Park City business group drafts months-long plan to reignite Main Street |

Park City business group drafts months-long plan to reignite Main Street

Main Street Park City as seen in April of 2020.
Tanzi Propst/Park Record

The group that represents the interests of businesses in the Main Street core has drafted a plan to guide the recovery from the economic impacts of the novel coronavirus, outlining a months-long blueprint designed to reignite the shopping, dining and entertainment strip after what has been a deep downturn on the street.

The Historic Park City Alliance distributed the plan as an important Tuesday meeting of the organization approached. The plan is broken into urgent, stabilization and recovery phases and lists a series of steps for each of the phases. The district is currently in the urgent phase, calling for innovative ways to conduct business and ensuring safety measures are incorporated into public-relations efforts. The urgent phase is expected to last for up to 12 weeks dating to mid-March.

The stabilization phase is projected to last between 10 weeks and 14 weeks, starting once health officials lift the stay-at-home order. The phase is perhaps the most crucial of the three as it is the period when Main Street would effectively reopen for business. It will be a critical step that will have broad ramifications as there will be a better understanding at that point whether the impacts of the illness on business will extend into the summer.

The Historic Park City Alliance in the stabilization phase wants to attract more pedestrians to Main Street with messages promoting locally owned businesses and small businesses. The organization wants to launch a marketing campaign, including noting the sanitization practices.

The stabilization phase steps include coordinating three days a week that businesses with the ability to operate are open. The plan calls the three days “Vibrancy Days.” It also calls for installing more sanitization stations, encouraging flower planting by businesses and increasing the number of restroom signs.

The Historic Park City Alliance wants City Hall to eliminate parking charges as part of the stabilization phase, saying in the plan “customer traffic to Main Street will be reduced and many shoppers will be budget conscious.”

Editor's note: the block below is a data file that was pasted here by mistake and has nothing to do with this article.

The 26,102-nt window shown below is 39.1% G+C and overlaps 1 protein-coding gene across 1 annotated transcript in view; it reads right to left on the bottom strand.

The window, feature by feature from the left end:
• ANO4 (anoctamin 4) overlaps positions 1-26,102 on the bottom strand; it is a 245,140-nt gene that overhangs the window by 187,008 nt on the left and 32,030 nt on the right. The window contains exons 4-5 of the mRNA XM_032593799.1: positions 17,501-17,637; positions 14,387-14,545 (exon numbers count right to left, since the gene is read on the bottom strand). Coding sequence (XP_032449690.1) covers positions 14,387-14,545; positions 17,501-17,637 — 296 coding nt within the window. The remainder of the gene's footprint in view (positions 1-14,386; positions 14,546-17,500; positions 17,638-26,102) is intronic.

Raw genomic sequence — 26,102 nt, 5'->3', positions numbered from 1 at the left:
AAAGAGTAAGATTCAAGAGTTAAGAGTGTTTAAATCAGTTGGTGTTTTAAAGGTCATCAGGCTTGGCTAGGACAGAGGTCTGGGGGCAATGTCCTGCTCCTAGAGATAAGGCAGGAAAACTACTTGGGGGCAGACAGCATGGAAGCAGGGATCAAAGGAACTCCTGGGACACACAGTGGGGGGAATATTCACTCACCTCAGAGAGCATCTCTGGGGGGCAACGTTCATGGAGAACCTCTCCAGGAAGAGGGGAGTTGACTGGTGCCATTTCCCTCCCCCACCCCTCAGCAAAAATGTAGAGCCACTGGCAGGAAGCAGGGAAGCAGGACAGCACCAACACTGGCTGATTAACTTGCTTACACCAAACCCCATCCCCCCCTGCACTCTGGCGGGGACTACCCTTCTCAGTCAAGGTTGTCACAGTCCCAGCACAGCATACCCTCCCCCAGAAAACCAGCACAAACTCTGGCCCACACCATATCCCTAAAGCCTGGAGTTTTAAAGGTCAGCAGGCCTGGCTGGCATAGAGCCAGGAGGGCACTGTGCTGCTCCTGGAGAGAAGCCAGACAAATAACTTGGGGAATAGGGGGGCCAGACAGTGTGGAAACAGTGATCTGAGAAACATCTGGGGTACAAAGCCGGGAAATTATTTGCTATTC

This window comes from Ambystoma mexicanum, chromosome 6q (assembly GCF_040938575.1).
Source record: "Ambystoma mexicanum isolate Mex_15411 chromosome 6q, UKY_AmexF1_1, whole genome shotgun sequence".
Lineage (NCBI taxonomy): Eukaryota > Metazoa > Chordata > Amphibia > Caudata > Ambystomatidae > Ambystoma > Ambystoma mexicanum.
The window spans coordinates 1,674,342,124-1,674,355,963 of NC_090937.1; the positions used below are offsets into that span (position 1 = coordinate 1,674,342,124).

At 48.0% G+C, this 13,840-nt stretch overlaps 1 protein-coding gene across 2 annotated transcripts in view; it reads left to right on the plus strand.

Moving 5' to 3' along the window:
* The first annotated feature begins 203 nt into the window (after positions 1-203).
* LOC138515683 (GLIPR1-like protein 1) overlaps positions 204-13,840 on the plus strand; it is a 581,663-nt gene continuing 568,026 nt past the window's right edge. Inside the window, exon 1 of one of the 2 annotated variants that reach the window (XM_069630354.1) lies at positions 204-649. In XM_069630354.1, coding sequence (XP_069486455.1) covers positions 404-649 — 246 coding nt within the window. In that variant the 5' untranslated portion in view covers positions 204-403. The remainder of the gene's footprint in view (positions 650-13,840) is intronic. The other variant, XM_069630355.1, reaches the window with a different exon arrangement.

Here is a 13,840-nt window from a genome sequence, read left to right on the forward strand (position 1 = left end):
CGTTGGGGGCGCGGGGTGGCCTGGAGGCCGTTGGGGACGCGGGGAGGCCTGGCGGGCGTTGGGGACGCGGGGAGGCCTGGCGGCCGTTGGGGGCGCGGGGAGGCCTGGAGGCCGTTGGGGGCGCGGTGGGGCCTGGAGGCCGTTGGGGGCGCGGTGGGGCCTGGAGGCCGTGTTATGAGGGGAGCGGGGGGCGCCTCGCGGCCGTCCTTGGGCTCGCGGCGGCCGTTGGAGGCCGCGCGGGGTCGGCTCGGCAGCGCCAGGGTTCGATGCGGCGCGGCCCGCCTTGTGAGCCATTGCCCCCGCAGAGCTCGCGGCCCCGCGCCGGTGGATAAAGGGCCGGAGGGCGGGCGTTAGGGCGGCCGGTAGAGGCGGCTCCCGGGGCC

The recovery phase, with a timeline of between eight weeks and 10 weeks, is designed to stress the importance of small businesses with continued marketing. The target audience includes the Park City area, the Wasatch Front, people who own vacation homes in Park City and markets within driving distance. The recovery phase blueprint includes more “Vibrancy Days” and a focus on promoting businesses rather than special events.

The idea to promote businesses rather than special events is an intriguing inclusion for a commercial district that is typically seen as benefiting greatly from the large event crowds. The plan offers an explanation indicating it wants events scheduled annually to take place if possible.

“However, the HPCA is not supportive of adding additional events to the calendar. Many events include third party vendors selling wares and food. The HPCA would like all efforts to be placed on utilization of existing businesses to provide services for special events,” the plan says.

The overall timeline is based on the governor’s plan for recovery in the state.

Alison Kuhlow, the executive director of the Historic Park City Alliance and the primary author of the plan, said in an interview the stabilization phase will be the “hardest phase.”

“We’re restarting something we’ve never stopped before,” Kuhlow said.

The “Vibrancy Days” outlined in the plan were crafted under the assumption that many businesses will not be open seven days a week at the start. The “Vibrancy Days” are seen as days that customers will understand that businesses will be open, she said.

“We’d hate to invite people to the street and have the majority of stores closed,” she said.

The “Vibrancy Days” have not been decided, but Kuhlow said they could possibly be Fridays, Saturdays and Sundays or Thursdays, Fridays and Saturdays.

The shutdown of business as a result of the spread of the novel coronavirus occurred toward the end of the ski season and after most of the season’s sales had already been put on the books. The timing of the shutdown was seen as fortuitous since it was so late in the ski season and as the shoulder season neared.

There is concern, though, about the impact on business stretching into the summer-tourism season, which starts in earnest around Independence Day. The Tour of Utah bicycling race has been canceled, an early sign the impacts on summer tourism could be significant.

Kuhlow said the timing of the plan for Main Street is important as businesses attempt to position themselves for the summer.

“We want to be first out in the marketplace with a message,” she said, adding, “That we’re open for business, that safety precautions are being taken. Please come visit.”

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